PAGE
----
Hey there, time traveller! This article was published 4/3/2014 (1298 days ago), so information in it may no longer be current.
For Leona Kowaluk, the Meals on Wheels service is about more than just a warm meal.
When the Brandon senior dealt with debilitating back pain, the daily food delivery program gave her some piece of mind, knowing someone would be checking in on her.
"Somebody came to the door every day. If I happened to be laying on the floor or something, I knew somebody would be coming," she said. "It gives you a feeling of security."
Kowaluk has been taking part in the Meals on Wheels program for the past few years, after her daughter signed her up.
"At that time I could hardly get around," Kowaluk said.
She is a bit more mobile now, but this winter’s brutally cold temperatures have made for a challenging few months.
"I haven’t been going out, period," Kowaluk said. "My legs are not that dependable. I just won’t go out now to walk because they just stop and I’ve got to stand there."
Through the sub-zero weather and bone-chilling wind, the dedicated volunteers at Meals on Wheels continue to brave the elements to deliver warm meals to people like Kowaluk — one of many clients who depend on the program for reliable, nutritious meals.
The program, co-ordinated through the Prairie Oasis Senior Centre, delivers between 50 and 90 meals daily Monday to Friday to seniors, shut-ins and people with disabilities.
The service has been operating in Brandon for the past 30 years, and is designed to meet the needs of people who are unable to prepare nutritious meals due to age, illness or disability. The charitable organization helps those who cannot manage to grocery shop during the cold winter months, who are not able to use kitchen appliances or who are recovering from an injury. Currently, meals cost $8 each.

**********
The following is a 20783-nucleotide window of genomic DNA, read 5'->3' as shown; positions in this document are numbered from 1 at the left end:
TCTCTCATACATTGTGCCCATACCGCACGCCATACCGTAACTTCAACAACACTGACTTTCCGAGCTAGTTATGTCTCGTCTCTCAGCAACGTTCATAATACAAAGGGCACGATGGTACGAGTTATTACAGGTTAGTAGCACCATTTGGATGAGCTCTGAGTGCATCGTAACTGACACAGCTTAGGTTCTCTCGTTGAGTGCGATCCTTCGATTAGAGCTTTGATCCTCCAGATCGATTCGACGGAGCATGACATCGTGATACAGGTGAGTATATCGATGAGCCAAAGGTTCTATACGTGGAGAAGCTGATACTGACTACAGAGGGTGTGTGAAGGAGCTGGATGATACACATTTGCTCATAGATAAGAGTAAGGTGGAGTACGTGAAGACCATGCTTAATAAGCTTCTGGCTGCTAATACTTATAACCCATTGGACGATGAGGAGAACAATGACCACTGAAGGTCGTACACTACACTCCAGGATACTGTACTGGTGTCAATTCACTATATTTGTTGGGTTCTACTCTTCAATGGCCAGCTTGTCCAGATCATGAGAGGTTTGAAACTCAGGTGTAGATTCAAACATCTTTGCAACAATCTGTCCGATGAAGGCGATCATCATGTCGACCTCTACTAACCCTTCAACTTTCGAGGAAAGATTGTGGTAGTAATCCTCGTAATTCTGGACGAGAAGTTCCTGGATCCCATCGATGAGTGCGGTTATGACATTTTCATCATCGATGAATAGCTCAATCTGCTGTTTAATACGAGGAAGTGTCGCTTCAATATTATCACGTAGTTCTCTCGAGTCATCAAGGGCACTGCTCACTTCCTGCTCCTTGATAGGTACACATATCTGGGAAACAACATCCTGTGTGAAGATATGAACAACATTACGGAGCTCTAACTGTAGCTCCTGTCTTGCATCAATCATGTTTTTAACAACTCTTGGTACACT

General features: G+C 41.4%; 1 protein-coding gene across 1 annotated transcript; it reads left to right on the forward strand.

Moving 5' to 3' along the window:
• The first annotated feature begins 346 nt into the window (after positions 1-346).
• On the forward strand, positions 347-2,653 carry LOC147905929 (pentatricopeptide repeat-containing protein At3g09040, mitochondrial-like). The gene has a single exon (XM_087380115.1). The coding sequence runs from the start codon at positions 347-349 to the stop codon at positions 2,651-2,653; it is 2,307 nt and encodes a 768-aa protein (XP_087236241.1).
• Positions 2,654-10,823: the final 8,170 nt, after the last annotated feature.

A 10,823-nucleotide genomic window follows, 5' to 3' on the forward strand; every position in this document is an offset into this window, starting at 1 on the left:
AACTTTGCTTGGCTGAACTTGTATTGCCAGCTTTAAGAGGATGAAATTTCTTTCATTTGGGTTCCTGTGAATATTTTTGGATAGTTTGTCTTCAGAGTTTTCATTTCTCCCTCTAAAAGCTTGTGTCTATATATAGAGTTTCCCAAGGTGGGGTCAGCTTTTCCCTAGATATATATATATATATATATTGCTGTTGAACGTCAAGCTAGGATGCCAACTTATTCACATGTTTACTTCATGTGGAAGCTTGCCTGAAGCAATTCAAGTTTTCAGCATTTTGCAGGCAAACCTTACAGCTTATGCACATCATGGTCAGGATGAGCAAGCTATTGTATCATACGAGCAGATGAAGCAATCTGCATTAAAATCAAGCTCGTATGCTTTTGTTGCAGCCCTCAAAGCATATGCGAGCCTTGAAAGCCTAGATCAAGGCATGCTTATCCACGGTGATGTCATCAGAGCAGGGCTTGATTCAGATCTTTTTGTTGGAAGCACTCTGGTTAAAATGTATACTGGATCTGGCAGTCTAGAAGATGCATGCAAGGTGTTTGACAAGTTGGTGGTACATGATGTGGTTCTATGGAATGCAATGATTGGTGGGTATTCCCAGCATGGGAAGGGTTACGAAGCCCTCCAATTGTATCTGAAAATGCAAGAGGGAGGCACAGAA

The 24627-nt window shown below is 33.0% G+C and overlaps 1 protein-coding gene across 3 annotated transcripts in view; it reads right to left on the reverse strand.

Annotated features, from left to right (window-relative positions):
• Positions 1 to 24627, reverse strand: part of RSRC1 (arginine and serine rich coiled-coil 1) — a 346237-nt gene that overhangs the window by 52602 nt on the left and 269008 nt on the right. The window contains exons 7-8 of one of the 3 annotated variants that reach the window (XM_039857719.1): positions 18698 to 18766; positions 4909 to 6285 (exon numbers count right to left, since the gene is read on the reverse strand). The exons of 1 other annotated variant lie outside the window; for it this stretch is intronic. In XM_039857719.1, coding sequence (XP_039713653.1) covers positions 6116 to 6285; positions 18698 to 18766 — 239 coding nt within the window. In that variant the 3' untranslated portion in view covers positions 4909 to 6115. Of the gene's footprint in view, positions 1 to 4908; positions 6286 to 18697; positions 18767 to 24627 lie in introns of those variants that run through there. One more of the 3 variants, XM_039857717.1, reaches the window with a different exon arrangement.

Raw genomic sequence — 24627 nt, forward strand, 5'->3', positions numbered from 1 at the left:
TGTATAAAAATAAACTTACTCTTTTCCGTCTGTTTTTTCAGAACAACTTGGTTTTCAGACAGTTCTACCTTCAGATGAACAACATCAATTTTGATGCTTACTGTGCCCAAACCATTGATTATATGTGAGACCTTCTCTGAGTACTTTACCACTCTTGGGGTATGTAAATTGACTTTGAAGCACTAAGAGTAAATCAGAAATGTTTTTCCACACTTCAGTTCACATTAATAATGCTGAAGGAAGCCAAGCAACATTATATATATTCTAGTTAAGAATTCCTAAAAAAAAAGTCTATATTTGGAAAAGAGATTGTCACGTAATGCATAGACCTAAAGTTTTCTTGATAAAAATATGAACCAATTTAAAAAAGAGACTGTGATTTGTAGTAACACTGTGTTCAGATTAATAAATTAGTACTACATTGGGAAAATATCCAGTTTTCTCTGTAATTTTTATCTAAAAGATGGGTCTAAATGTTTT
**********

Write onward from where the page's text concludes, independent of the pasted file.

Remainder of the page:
The Brandon Sun went on a ride-along with one of the Meals on Wheels volunteers on Tuesday. Jack Gullett, 82, delivers meals every week and volunteers in the kitchen as well.
"Well, I live by myself, I got nothing to do," he said. "I like to help people out."
Just before the volunteers set out on their deliveries, a box of tulips from the Manitoba Lung Association arrived at the centre. Staff quickly split them up to ensure each delivery included a bunch of fresh tulips.
One of the first stops was the residence of Roland Jones, who receives meals three times a week.
Jones said it has been a great program to be a part of and has been a client for "a long time."
The winter has been colder than usual in the Prairies — February in Brandon was on average six degrees lower than normal. Wind chill factors have regularly been below -40 C.
Maxine Tacan, who took over as executive director for Prairie Oasis Senior Centre in December, said she was concerned about the extreme temperatures, and wondered if they would have to cancel some deliveries.
She soon found out that wouldn’t be necessary.
"The drivers are here in the minus 40 weather, not complaining," she said. "They just deliver the meals. They know that there are seniors that need to get the meals."
Longtime volunteer Mary Letkeman said the program is a great way to help seniors continue to live in their own home.
"I enjoy the clients, I get to know them and I become friends," she said. "I spend a little time with each one because it breaks up their day."